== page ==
TAMPA, Fla. --- Tampa Bay Buccaneers fans gave defensive end Jason Pierre-Paul a standing ovation Sunday in the second quarter against the San Francisco 49ers. He had just recorded his 10.5th sack of the season, marking his first double-digit sack total since a fireworks accident nearly ended his career in 2015.
"That kid's got f---ing heart," said Simeon Rice, the last Bucs player to record double-digit sacks in 2005, who had 122.0 in his career. "Look at what he's been through. It's bigger than football. It's who he is in his core. The fabric of the man won't let him concede."
Pierre-Paul tried to downplay the achievement, but he was humbled by Rice's praise, even following the Bucs' first win in four games, a 27-9 victory against the 49ers (2-9).
"It means a lot ... but to be honest, I'm not really looking for sack records," said Pierre-Paul, who has 68.5 sacks in his career. "I'm just playing great ball, trying to get my teammates going. I appreciate the love."
It was just three years ago that Pierre-Paul was being wheeled into emergency surgery and pleading with doctors not to cut off his hand after the fireworks accident. Doctors saved his hand but had to amputate his index finger.
Even though the injury is, as Pierre-Paul puts it, "way over," it still has an impact on his on-field play. If he leaves a game with an injury -- such as the knee issue he has dealt with since Week 1 that forced him to briefly leave Sunday's game -- he makes every effort to return and press on. He knows what it's like to have football almost taken away.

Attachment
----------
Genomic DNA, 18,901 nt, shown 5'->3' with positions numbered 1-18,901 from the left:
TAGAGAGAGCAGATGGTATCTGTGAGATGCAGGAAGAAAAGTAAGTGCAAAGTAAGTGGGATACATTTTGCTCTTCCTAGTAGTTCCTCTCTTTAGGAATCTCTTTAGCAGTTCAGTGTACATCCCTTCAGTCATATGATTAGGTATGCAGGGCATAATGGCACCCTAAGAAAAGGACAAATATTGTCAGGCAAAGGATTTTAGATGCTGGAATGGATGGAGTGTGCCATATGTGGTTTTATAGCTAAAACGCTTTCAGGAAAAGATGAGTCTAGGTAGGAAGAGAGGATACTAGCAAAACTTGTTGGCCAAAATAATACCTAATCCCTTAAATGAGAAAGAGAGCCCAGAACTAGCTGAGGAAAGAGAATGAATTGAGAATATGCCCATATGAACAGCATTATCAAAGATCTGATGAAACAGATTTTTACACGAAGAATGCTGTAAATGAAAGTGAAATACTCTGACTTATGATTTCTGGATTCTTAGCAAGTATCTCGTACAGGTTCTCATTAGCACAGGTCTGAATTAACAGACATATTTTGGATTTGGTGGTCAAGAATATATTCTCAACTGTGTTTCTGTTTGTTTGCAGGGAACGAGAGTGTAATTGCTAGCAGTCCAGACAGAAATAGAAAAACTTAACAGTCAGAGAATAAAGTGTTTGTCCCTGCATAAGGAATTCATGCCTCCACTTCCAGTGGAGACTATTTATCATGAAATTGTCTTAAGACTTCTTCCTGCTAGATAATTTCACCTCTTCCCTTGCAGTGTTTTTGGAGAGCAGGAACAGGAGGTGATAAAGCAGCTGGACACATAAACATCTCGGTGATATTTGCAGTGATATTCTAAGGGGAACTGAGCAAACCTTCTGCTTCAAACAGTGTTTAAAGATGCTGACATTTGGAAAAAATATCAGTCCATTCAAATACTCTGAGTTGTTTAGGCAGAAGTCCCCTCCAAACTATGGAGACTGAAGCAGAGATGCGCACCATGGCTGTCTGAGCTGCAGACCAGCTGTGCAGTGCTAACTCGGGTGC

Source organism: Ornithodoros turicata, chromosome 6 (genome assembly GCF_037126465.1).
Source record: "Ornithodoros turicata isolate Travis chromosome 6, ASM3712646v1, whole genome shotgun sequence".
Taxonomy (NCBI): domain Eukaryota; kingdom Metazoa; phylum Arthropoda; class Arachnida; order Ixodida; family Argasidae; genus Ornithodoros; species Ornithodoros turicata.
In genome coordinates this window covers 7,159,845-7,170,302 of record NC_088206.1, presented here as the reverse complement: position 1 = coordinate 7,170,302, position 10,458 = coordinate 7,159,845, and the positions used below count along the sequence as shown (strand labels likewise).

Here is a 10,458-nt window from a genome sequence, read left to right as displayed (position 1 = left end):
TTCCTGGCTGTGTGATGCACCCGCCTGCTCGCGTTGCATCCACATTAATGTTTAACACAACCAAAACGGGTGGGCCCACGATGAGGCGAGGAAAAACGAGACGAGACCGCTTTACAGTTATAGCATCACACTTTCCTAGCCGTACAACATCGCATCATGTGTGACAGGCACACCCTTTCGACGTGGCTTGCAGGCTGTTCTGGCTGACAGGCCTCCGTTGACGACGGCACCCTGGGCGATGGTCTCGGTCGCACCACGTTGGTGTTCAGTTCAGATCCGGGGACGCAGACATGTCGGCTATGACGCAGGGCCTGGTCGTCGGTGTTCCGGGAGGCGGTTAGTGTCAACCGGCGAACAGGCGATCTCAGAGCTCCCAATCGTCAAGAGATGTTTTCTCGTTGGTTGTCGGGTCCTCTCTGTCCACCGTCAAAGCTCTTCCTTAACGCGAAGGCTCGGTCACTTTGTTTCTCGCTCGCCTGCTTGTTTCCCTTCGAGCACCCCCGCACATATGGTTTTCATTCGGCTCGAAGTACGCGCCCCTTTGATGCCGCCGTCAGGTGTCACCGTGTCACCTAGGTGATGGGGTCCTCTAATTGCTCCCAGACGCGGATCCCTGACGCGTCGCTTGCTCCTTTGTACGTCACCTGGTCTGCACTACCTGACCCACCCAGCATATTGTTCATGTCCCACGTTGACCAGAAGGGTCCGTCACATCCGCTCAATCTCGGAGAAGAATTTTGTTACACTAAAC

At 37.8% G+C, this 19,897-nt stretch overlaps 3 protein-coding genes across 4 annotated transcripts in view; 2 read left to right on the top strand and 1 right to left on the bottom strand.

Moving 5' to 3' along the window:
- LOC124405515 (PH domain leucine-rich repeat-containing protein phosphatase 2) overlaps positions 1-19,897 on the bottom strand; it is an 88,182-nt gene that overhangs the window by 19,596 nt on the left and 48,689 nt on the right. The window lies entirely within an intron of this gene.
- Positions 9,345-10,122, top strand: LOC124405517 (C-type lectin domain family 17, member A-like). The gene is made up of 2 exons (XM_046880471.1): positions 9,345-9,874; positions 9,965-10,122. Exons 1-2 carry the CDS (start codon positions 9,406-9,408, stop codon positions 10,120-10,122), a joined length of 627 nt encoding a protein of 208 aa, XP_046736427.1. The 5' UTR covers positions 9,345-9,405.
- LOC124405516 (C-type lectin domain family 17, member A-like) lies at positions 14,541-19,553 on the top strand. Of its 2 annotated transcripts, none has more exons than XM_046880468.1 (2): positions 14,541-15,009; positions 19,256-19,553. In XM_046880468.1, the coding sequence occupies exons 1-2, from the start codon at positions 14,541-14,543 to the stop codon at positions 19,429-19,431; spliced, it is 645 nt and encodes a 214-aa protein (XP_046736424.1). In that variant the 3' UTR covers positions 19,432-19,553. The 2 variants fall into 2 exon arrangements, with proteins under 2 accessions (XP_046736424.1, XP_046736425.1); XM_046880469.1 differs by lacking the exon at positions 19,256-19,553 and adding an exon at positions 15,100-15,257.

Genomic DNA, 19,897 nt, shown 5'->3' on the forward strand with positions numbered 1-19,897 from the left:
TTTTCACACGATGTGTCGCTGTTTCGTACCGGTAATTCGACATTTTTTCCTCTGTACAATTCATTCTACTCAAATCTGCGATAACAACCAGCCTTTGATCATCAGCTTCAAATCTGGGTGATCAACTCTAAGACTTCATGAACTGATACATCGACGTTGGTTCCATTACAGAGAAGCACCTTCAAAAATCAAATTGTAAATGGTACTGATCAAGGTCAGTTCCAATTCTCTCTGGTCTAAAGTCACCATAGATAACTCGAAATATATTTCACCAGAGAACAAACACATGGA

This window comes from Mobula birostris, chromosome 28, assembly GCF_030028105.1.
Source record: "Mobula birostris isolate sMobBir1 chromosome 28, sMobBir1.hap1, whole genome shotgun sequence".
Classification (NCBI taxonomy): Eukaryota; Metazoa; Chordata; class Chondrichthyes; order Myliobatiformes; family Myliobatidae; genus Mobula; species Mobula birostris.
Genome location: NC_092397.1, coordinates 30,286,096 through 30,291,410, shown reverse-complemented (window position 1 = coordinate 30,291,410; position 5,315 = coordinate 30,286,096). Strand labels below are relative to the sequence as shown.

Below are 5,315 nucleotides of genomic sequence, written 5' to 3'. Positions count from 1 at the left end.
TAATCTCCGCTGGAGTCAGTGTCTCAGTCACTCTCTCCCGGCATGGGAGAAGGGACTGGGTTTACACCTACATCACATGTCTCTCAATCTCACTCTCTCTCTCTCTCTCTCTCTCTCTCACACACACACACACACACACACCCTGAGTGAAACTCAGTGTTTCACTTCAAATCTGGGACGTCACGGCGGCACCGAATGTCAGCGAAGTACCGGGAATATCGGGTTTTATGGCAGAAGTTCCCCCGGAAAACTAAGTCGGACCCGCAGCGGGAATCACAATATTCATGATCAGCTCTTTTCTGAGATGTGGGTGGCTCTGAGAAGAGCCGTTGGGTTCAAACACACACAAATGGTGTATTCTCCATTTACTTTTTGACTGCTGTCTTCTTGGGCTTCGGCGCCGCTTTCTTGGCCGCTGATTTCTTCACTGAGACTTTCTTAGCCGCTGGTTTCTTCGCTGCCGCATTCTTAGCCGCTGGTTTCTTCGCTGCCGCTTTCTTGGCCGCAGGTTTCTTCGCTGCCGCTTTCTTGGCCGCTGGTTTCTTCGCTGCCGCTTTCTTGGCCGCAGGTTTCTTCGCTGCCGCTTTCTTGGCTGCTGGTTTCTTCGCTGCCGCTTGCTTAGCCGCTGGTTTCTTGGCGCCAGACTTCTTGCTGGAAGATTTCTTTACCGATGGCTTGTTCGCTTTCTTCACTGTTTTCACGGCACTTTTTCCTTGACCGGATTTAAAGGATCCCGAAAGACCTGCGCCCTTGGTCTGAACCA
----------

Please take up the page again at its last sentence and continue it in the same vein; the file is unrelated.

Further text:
"That's why I'm able to tolerate so much pain -- it's because of my hand," Pierre-Paul said. "Like with my knee for me, for another guy, it is totally different. ... I always say, 'As long as I finish the game, I'm OK.' I always put myself out there, and it's all for the team. That's just me, even with a banged-up knee or whatever you want to call it. It's just a mindset, man. Nothing but simple pain -- that's it."
The Pierre-Paul who was traded to the Bucs this offseason for a third-round draft pick (the Bucs and Giants also swapped fourth-round picks) wasn't known for being much of a talker or a locker room leader in New York. But with Tampa Bay, he stood up in front of teammates during training camp and recounted the night his NFL dream almost ended.
He told them, "Don't ever take anything for granted. ... You never know if this could be your last play."
Defensive tackle Beau Allen said at the time, "It was definitely one of the more memorable [speeches]."
That moment wasn't lost on Allen, and he and defensive tackle Gerald McCoy huddled around Pierre-Paul's locker to celebrate the veteran's achievement on Sunday.
"Listen, I've been here a long time, OK? And for me to see this happen is very special," McCoy said. "He's going to downplay it. I'm not. Very special -- something we haven't seen in a long time, man. This dude deserves everything coming his way, and I love him."
Teammates have said they appreciate Pierre-Paul's work ethic, fighting spirit and perspective. He'll tell you that he absolutely hates losing games, but he considers it a privilege to be able to go to work every day.
"I'm positive, man. I had a life-changing experience," Pierre-Paul said. "I always look at things in a positive way. At the end of the day, football is just a football game. It's all the memories that you can collect by doing it."
He certainly created a special one -- albeit a long-awaited one -- for Bucs fans on Sunday, and they stood and cheered.